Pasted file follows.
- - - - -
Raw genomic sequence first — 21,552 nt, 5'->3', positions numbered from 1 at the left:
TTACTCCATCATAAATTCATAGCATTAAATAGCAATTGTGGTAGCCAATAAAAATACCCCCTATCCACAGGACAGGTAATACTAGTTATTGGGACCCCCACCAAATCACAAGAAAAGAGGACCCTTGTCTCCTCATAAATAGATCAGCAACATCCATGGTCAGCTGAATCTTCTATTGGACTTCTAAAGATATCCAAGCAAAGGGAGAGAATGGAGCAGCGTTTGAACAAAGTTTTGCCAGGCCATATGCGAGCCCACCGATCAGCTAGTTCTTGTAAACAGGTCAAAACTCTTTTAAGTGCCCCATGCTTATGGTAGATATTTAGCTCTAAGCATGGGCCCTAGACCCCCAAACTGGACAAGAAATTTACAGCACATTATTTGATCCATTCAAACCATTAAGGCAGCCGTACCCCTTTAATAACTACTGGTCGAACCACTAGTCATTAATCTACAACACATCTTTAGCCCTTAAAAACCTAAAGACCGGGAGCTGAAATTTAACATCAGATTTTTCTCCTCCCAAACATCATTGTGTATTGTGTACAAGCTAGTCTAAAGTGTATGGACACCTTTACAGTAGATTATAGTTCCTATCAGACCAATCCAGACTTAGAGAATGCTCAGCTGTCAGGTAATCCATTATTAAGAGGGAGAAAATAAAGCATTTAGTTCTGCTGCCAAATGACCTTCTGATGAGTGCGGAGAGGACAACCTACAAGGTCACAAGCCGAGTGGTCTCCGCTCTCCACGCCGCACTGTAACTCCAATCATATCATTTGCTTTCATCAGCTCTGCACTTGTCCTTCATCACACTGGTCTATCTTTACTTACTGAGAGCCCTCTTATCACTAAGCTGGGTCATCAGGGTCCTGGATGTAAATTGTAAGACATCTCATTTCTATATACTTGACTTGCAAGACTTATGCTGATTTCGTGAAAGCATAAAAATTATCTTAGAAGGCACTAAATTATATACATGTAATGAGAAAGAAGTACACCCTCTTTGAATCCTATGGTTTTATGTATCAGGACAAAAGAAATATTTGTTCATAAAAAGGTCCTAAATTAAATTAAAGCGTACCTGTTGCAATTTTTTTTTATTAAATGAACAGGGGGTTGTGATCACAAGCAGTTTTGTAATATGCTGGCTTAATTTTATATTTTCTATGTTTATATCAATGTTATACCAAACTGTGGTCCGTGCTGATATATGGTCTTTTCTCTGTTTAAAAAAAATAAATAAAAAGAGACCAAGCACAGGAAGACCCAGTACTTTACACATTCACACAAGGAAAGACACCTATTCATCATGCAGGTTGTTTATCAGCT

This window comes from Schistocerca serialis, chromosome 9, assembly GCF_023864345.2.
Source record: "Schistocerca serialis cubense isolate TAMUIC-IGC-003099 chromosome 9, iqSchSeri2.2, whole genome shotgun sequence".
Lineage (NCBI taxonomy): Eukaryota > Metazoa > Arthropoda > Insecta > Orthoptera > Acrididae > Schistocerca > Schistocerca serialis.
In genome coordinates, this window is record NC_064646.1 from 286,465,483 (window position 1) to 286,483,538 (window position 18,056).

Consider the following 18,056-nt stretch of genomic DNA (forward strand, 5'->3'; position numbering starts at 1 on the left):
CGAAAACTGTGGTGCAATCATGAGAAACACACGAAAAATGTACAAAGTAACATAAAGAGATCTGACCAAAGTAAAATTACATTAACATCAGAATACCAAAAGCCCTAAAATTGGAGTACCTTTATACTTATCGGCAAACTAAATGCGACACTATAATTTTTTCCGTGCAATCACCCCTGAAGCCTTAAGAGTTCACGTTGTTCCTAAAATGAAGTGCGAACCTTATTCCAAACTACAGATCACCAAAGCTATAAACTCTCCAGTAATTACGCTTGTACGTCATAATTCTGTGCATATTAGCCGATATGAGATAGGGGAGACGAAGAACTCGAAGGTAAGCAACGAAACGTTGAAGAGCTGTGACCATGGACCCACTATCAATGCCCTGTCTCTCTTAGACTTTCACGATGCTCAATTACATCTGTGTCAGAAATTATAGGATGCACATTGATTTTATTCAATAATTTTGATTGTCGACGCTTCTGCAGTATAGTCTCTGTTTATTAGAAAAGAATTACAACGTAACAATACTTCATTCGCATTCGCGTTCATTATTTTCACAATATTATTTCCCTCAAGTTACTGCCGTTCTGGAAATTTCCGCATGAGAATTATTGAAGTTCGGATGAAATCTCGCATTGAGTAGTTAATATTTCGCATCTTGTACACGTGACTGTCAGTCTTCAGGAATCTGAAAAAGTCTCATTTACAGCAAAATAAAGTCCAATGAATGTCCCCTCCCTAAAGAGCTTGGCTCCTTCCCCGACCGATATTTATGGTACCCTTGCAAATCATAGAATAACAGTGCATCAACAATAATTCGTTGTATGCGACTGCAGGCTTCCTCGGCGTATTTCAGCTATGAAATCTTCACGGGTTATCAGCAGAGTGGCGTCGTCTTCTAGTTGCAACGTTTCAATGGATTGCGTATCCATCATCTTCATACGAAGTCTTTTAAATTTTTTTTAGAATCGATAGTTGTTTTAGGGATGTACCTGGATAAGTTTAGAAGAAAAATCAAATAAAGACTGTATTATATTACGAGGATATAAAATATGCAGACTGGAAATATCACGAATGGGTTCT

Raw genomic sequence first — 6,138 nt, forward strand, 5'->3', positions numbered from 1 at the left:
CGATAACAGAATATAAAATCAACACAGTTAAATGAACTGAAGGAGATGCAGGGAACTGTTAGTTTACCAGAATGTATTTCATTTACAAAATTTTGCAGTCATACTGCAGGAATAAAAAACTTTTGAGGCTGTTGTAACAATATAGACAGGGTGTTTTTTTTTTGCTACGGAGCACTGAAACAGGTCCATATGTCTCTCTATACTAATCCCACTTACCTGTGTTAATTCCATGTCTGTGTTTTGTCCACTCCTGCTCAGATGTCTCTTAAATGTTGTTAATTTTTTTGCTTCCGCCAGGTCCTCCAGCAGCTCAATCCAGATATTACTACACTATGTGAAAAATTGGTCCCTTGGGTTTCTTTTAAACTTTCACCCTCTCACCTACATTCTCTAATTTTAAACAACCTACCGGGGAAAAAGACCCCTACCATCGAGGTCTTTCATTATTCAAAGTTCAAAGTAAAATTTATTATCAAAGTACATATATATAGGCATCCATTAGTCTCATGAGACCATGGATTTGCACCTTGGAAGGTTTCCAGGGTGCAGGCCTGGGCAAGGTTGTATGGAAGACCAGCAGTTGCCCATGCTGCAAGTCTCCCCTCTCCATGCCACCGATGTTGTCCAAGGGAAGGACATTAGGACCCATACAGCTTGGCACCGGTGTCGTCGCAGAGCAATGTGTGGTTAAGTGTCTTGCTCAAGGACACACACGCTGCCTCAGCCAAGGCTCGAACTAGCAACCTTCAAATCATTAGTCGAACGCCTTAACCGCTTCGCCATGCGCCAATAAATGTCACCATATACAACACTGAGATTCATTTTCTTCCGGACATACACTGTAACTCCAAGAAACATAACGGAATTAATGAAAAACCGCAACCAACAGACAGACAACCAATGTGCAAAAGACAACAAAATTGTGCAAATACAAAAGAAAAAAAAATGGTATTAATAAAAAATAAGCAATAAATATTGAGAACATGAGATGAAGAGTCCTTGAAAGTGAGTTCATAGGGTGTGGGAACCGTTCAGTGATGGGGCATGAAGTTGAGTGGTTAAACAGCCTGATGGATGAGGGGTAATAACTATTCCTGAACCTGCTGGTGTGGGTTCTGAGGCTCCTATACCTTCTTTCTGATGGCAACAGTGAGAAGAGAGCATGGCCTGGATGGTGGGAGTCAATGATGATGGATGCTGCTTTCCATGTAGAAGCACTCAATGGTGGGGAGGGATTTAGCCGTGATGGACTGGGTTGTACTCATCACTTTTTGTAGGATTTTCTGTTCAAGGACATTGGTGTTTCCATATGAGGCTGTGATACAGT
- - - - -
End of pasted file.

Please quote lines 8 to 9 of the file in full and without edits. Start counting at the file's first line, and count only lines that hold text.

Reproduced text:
CGAAAACTGTGGTGCAATCATGAGAAACACACGAAAAATGTACAAAGTAACATAAAGAGATCTGACCAAAGTAAAATTACATTAACATCAGAATACCAAAAGCCCTAAAATTGGAGTACCTTTATACTTATCGGCAAACTAAATGCGACACTATAATTTTTTCCGTGCAATCACCCCTGAAGCCTTAAGAGTTCACGTTGTTCCTAAAATGAAGTGCGAACCTTATTCCAAACTACAGATCACCAAAGCTATAAACTCTCCAGTAATTACGCTTGTACGTCATAATTCTGTGCATATTAGCCGATATGAGATAGGGGAGACGAAGAACTCGAAGGTAAGCAACGAAACGTTGAAGAGCTGTGACCATGGACCCACTATCAATGCCCTGTCTCTCTTAGACTTTCACGATGCTCAATTACATCTGTGTCAGAAATTATAGGATGCACATTGATTTTATTCAATAATTTTGATTGTCGACGCTTCTGCAGTATAGTCTCTGTTTATTAGAAAAGAATTACAACGTAACAATACTTCATTCGCATTCGCGTTCATTATTTTCACAATATTATTTCCCTCAAGTTACTGCCGTTCTGGAAATTTCCGCATGAGAATTATTGAAGTTCGGATGAAATCTCGCATTGAGTAGTTAATATTTCGCATCTTGTACACGTGACTGTCAGTCTTCAGGAATCTGAAAAAGTCTCATTTACAGCAAAATAAAGTCCAATGAATGTCCCCTCCCTAAAGAGCTTGGCTCCTTCCCCGACCGATATTTATGGTACCCTTGCAAATCATAGAATAACAGTGCATCAACAATAATTCGTTGTATGCGACTGCAGGCTTCCTCGGCGTATTTCAGCTATGAAATCTTCACGGGTTATCAGCAGAGTGGCGTCGTCTTCTAGTTGCAACGTTTCAATGGATTGCGTATCCATCATCTTCATACGAAGTCTTTTAAATTTTTTTTAGAATCGATAGTTGTTTTAGGGATGTACCTGGATAAGTTTAGAAGAAAAATCAAATAAAGACTGTATTATATTACGAGGATATAAAATATGCAGACTGGAAATATCACGAATGGGTTCT

Raw genomic sequence first — 6,138 nt, forward strand, 5'->3', positions numbered from 1 at the left: